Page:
ESG: 6 Things Building Professionals Need to Know

Clients need AEC professionals to help them achieve environmental, social, and governance goals. Here’s how people are turning aspirations into strategies.

by Paula Melton | BuildingGreen


When and why did the word “sustainability” in corporate marketing turn into the acronym “ESG”—short for environmental, social, and governance?

I’ve asked a lot of people this question and gotten a lot of different answers. But it seems to come down to this: although some people have been using the term ESG for more than a decade, a much broader shift toward that language started in 2020, partially in response to the murder of George Floyd. As many people told me, despite its origins in the “triple bottom line” concept of the late 1980s (the three bottom lines often being named people, planet, and profit), the word “sustainability” is widely perceived to be exclusively about environmental issues, while “ESG” explicitly includes social concerns.

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4. Existing ESG Goals Should Influence Every Building Project

Anthony Brower, AIA, often gets called into design meetings with clients who want to talk about ESG. “Before I even finish sitting in the chair,” says Brower, who is global climate action & sustainability leader at Gensler, the client is saying, “Tell me how to make an ESG-compliant building.” He adds, “It doesn’t work that way.”

“Measurable Impacts”

But that doesn’t mean it’s a lost cause. It just means, as discussed above, that there’s no standardized ESG framework dictating how to design, build, or operate a building. For any client with an ESG program, buildings are absolutely relevant and should align with that program’s targets.

To serve this need, Brower and colleagues at Gensler have developed “Measurable Impacts,” a way of connecting ESG goals with building performance. “It’s data-driven design,” Brower told BuildingGreen. In addition to using data to inform design, it can also provide data that can be used in ESG reporting.

Brower uses the example of a real estate investment trust Gensler has worked with that owns factories and has ESG goals.

“Industrial properties are often the properties that create fenceline communities,” Brower notes. These communities “have less access to tree canopy,” which results in lower environmental performance, higher climate risk, and major health problems in neighborhoods that are usually already economically disadvantaged (see Fighting for Environmental Justice with ‘Smart’ Surfaces). By investing in tree cover in fenceline communities, the developer can raise its own property values while also creating “an environmental benefit that starts crossing into social impact,” Brower argues. Gensler works with clients to develop key performance indicators (KPIs) for their buildings and portfolios that align with any existing ESG goals. In this way, a “backward-looking” tool, ESG reporting, can become a design guide.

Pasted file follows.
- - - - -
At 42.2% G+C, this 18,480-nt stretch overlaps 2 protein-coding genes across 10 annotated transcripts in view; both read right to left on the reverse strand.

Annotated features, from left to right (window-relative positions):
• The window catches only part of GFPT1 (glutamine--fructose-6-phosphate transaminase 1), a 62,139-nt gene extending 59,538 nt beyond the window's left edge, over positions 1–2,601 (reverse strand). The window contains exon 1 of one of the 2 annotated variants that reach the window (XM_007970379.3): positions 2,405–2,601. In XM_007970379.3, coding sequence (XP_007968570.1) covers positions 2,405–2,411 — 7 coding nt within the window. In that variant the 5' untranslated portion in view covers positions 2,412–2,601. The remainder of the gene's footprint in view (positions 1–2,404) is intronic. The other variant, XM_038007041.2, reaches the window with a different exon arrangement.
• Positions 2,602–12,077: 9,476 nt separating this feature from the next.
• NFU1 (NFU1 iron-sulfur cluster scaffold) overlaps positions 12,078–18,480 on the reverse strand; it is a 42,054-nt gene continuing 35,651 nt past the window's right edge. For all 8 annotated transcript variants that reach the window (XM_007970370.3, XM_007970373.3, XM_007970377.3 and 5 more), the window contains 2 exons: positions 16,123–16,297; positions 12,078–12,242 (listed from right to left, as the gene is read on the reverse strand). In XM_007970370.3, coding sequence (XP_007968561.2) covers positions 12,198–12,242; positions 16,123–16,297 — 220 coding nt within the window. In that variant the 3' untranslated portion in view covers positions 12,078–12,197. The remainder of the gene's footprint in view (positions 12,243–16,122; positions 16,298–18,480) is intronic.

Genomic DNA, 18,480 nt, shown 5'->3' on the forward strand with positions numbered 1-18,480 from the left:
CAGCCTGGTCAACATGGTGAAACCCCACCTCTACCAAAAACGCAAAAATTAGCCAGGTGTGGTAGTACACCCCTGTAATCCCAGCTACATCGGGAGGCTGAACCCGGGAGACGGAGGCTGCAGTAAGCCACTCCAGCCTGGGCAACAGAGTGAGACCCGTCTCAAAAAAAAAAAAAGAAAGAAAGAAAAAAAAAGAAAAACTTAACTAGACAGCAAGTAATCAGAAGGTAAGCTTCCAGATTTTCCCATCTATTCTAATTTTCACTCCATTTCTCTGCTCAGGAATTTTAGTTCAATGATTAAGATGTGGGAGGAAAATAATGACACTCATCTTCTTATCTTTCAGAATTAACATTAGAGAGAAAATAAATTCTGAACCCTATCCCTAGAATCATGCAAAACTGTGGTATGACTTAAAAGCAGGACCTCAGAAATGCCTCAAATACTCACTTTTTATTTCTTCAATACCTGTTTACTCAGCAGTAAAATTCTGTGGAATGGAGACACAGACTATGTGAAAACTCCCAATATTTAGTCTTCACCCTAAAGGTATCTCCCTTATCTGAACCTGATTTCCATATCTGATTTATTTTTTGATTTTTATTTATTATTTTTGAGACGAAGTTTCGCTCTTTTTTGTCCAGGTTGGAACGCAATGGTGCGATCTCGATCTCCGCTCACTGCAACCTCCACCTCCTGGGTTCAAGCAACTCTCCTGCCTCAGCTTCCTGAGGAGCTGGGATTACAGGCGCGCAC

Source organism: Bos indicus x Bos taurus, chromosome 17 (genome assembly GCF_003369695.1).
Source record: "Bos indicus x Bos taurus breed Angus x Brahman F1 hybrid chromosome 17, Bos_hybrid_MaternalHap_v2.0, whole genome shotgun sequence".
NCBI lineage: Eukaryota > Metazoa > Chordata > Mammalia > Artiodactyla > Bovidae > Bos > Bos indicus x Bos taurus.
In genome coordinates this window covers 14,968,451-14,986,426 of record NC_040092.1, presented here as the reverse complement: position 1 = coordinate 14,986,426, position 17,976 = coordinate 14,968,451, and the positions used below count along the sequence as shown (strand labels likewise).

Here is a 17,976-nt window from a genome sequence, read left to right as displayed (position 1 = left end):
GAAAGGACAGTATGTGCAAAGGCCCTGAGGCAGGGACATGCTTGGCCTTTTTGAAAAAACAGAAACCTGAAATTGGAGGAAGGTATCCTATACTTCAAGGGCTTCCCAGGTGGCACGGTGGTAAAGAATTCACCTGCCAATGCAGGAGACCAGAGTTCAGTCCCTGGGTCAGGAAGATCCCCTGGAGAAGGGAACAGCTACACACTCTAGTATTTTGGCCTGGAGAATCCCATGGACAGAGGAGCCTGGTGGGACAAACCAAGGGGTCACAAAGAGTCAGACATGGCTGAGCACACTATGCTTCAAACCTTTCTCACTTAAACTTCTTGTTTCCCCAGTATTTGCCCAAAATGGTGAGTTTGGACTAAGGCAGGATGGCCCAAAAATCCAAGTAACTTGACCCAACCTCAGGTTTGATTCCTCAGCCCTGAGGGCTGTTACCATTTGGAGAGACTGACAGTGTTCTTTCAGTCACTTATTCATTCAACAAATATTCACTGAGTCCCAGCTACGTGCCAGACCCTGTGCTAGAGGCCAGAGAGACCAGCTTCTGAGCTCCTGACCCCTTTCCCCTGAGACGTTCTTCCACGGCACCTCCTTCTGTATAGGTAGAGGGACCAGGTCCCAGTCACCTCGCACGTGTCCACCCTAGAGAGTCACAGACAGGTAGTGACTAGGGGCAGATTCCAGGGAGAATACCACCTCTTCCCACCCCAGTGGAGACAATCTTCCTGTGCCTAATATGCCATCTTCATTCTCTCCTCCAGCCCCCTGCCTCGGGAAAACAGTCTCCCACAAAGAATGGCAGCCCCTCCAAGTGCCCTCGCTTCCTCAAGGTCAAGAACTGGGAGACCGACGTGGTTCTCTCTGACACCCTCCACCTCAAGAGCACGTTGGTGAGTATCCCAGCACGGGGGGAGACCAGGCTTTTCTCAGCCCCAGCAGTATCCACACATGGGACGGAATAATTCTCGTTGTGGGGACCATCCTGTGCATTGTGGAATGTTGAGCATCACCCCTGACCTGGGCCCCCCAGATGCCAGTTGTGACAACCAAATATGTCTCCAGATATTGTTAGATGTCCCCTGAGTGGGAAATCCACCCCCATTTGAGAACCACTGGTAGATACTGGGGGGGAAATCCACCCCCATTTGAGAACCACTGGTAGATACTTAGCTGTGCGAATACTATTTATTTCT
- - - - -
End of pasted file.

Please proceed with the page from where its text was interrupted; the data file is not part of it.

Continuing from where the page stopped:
Other KPIs could include anything from thermal comfort data to a neighborhood’s access to a food and other necessities, as Brower has explained in a blog post co-written with colleagues Stacey Olson and Audrey Handelman.

More alignments to consider

Other experts we spoke with also had ideas for how to align building design, construction, and operation with ESG programs.

One increasingly common ESG goal for companies is a net-zero-carbon commitment, and this has clear implications for buildings and portfolios, as mentioned above.

And it’s not just operating emissions. “We can’t just rip down and rebuild” every time programming needs change, points out JLL’s Curtis. “The planet doesn’t have sufficient raw materials to enable us to do that.” Even if it did, “in order for us to collectively stay under the 1.5-degree temperature rise, we need to accelerate rapidly our retrofits, and deep retrofits in some circumstances,” she added. Curtis also thinks we should be designing circularity into any new construction projects that go forward “so that what’s being designed today can at a future point in time be repurposed or remodeled for another purpose.”

Like JLL, Lendlease has found that a huge percentage of its emissions are scope 3, which includes embodied carbon. “Something like 92% of our buildings’ carbon emissions are in the materials,” according to Neff. “Most of my time is spent on construction materials—lower-carbon steel, lower-carbon concrete.” Lendlease has also been working with mass timber on some projects. “Our targets define your activities,” she said.

Another big area of impact is on neighborhoods, as Brower mentioned in discussing tree canopies. So part of ESG, argues Curtis, is “thinking about the building not as a standalone asset or structure but as part of a community.” This goes both ways: building-scale decisions affect the neighborhood, but there are also neighborhood features that can improve a building. “It’s dynamic; they feed off of each other,” Curtis said. “How do you improve upon that structure relative to the surroundings? How do you leverage the surroundings to create a better space?”

SROI: Social Return on Investment

Social metrics are harder for most clients—and building professionals—to grasp and report on than environmental ones are. “The E components” like energy efficiency and carbon emissions “are the easy ones,” admits Gensler’s Anthony Brower. For other impacts, “It’s a wild, wild west out there. There’s no one measurement source that everyone’s going to. Clients have trouble navigating that.”

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